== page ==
2.    Remember – however moving the blog entry, however much you enjoyed the Youtube video, however exciting the conversation on the forum, the first commandment of lurker-hood is ‘Thou Shalt Not Comment.’ You can register on the forums/blogs, etc. In fact, you should – how else can you get access to everything and lurk properly? You can dream up comments in your head. You can even compose them on the page, but you never actually hit enter and post.

3.    Of course, just because you don’t participate, doesn’t mean you shouldn’t get deeply involved in the flame wars / discussions on these websites. Drop by the site every few hours. Follow conversation threads obsessively and hit refresh repeatedly to see how the drama unfolds. Know all the regulars by their usernames, and have the ‘history’ of the online community down pat. In other words, treat it all like a soap opera that’s happening in real-time, and follow all developments with bated breath.

4.    As a lurker, you should be aware that your kind tends to get a bad rap from the average self-righteous net denizen. You might get called a ‘moocher’ who just consumes content and doesn’t contribute, or be painted as the sloth of the online universe, who can’t be bothered to do any thing more than stare at the screen slack-jawed. To this, dear lurker, you must just turn deaf ears. Only you know how much effort goes into lurking. And your (very frequent) visits still register loudly on page-view hit counters –they don’t just go up to the thousands by themselves!

5.    Finally, every lurker has that moment when he’s seized by a strong desire to ‘de-lurk’ and post something after months of silent snooping. Your heart starts pounding and your palms get all sweaty at the thought of revealing yourself to the regulars, but you can’t fight the temptation. So stick to the following rules: make sure you have a username like ‘Anon123’ (so it’s obvious that you’re a lurker at heart), restrict your comment to something inane like ‘lol’, and then return gratefully to your natural state – lurking.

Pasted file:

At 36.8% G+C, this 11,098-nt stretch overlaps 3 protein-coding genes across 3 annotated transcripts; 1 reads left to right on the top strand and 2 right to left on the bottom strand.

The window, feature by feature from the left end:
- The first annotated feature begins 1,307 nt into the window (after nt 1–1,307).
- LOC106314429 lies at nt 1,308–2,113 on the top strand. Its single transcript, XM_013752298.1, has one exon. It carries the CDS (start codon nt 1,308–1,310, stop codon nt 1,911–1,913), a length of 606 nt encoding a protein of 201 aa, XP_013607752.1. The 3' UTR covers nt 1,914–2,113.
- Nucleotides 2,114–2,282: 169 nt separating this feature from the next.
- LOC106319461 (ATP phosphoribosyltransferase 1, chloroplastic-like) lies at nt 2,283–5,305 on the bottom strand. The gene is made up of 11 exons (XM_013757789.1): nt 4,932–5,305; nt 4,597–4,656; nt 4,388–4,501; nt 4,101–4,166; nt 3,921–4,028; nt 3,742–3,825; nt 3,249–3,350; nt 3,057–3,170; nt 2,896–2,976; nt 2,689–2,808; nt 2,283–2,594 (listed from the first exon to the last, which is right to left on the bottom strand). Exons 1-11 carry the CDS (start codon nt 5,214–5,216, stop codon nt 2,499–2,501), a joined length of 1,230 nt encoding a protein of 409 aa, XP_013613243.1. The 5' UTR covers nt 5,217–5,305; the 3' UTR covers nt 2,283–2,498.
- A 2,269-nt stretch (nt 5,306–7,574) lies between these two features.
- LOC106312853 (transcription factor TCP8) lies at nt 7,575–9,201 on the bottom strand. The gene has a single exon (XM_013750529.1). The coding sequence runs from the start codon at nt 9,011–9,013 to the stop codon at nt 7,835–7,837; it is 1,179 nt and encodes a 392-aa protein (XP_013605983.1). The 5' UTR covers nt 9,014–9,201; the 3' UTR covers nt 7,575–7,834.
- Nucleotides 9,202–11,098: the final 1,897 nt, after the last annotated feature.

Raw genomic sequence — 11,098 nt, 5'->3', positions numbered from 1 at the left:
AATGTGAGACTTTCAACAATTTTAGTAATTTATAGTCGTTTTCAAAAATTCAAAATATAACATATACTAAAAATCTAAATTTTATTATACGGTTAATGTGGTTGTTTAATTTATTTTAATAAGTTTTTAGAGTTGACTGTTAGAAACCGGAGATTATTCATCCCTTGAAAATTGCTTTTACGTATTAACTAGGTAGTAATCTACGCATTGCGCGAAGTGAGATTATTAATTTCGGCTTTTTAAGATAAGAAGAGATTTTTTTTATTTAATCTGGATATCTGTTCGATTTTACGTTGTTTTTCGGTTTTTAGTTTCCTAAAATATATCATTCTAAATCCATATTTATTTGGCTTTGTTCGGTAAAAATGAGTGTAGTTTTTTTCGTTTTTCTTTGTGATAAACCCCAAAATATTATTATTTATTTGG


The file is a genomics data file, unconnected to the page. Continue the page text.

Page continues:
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How to… be a packrat

1.    Being a packrat takes some serious dedication. No item is too small or too frivolous to be packed away “in case it’s needed in the future”. Cardboard boxes, plastic spoons, old, yellowing magazine clippings, broken hair clips… it doesn’t matter if you can’t immediately think of what they might be needed for. It just matters that they’re there, safely stored in a dusty corner of the storeroom or stashed away in a moth-bally corner of the almarah… just in case.

2.    A packrat often leads an embattled existence in the family, so it’s important to be prepared to fight for your right to store. There’s always that person who’s determined to throw away all the junk you’ve lovingly squirreled away over the years. So whether it’s an old rusty biscuit tin or a wad of wrapping paper, you’ve got to be ready to make a soulful case for a) the emotional value of said object (warning: this one can only take you so far) or b) how the last time you were forced to throw something away, it nearly lead the family to brink of disaster (acute spoon shortage! Wrapping paper emergency before a party! etc).

3.    Sometimes no amount of arguing or emotional blackmail works, and the Family Packrat Nemesis resorts to underhanded tactics such as (gasp!) clearing out the storeroom when you’re away. At such times, dear packrat, it is perfectly all right for the gloves to come off. Whether it’s digging through the trash and dragging your beloved items back into the house, or actually engaging in a less-than-dignified bout of tug-off-war when you catch the Nemesis in the act, no reaction is too over the top for the packrat protecting her territory.

4.    To avert such crisis situations, a packrat must have certain secret locations scattered about the home where the most valuable of the stash can rest safely for evermore. A truly accomplished packrat can hoard to her heart’s content in various forgotten nooks and crannies for years and years without interference, and is only discovered when moving house or re-painting the house or such. (At that point, refer to tips 2 and 3).